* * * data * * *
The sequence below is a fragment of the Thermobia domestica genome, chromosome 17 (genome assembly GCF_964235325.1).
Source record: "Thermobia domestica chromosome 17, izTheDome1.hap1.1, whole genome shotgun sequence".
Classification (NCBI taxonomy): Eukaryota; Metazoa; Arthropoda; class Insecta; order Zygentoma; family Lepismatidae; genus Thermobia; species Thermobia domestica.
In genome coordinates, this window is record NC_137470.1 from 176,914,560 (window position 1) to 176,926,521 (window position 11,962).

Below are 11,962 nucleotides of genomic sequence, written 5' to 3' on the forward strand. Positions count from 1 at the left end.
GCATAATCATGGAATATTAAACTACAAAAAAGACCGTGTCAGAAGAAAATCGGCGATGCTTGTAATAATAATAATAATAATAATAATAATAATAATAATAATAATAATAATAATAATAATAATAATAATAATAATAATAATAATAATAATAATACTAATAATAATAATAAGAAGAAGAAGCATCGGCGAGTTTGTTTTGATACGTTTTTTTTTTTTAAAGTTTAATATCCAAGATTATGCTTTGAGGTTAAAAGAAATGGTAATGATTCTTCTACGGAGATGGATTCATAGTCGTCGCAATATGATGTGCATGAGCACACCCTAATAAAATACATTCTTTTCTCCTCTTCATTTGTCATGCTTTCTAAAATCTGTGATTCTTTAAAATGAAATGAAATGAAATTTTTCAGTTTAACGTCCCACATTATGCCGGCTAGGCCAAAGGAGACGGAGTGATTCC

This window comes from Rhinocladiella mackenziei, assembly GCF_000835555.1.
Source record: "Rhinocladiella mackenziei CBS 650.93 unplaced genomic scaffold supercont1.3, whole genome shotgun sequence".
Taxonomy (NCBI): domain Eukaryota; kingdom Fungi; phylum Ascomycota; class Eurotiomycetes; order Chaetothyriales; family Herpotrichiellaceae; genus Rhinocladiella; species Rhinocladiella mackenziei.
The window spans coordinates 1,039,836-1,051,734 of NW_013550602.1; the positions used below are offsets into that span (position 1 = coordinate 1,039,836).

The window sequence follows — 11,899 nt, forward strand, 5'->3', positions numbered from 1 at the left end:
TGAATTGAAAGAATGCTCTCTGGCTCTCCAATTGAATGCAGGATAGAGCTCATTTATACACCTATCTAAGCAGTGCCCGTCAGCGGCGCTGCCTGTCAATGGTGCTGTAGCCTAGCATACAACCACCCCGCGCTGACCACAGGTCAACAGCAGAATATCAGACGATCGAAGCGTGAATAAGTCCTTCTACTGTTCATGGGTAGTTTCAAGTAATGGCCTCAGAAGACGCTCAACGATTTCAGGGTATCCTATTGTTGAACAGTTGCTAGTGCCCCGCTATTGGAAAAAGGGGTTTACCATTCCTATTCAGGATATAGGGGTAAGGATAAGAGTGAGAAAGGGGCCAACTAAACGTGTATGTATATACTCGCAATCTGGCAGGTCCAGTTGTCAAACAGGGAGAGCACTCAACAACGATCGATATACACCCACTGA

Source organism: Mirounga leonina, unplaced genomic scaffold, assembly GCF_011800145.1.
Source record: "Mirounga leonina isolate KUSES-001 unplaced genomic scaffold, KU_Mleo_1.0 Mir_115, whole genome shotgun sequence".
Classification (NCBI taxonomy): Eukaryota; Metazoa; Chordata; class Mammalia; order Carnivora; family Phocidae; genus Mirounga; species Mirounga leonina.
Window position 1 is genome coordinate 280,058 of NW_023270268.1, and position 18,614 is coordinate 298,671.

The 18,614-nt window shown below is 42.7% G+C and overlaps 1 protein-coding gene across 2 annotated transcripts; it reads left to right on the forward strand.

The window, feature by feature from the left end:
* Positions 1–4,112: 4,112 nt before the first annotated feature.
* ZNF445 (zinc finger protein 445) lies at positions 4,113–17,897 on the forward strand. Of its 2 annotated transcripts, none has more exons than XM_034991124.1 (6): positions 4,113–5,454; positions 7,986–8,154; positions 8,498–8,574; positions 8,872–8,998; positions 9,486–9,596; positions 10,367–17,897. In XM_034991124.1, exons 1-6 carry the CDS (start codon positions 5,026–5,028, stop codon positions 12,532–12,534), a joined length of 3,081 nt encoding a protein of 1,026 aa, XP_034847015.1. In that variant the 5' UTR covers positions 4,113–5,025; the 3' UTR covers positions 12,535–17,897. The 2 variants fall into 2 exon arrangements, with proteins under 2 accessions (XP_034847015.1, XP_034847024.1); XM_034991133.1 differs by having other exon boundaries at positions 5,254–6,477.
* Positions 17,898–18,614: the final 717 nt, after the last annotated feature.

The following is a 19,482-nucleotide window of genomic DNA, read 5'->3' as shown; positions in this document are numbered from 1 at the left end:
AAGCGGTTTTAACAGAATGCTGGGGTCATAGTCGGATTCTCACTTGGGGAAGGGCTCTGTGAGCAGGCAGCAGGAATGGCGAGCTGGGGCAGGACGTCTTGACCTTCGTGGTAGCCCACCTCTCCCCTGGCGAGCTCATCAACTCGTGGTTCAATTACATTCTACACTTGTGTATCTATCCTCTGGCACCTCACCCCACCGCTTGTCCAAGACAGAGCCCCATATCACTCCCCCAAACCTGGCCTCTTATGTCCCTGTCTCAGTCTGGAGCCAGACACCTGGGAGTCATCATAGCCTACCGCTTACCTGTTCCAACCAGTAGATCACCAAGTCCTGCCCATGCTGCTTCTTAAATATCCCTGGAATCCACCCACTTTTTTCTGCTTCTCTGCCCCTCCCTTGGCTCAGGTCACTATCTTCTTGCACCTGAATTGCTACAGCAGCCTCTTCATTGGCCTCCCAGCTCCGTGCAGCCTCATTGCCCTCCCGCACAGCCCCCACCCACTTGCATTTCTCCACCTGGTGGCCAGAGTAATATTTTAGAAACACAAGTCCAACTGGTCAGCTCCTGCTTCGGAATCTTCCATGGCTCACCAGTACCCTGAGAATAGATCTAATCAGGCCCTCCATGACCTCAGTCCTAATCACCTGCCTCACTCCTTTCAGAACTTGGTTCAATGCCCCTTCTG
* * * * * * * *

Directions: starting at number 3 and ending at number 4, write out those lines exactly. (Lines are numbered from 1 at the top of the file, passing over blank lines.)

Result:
Classification (NCBI taxonomy): Eukaryota; Metazoa; Arthropoda; class Insecta; order Zygentoma; family Lepismatidae; genus Thermobia; species Thermobia domestica.
In genome coordinates, this window is record NC_137470.1 from 176,914,560 (window position 1) to 176,926,521 (window position 11,962).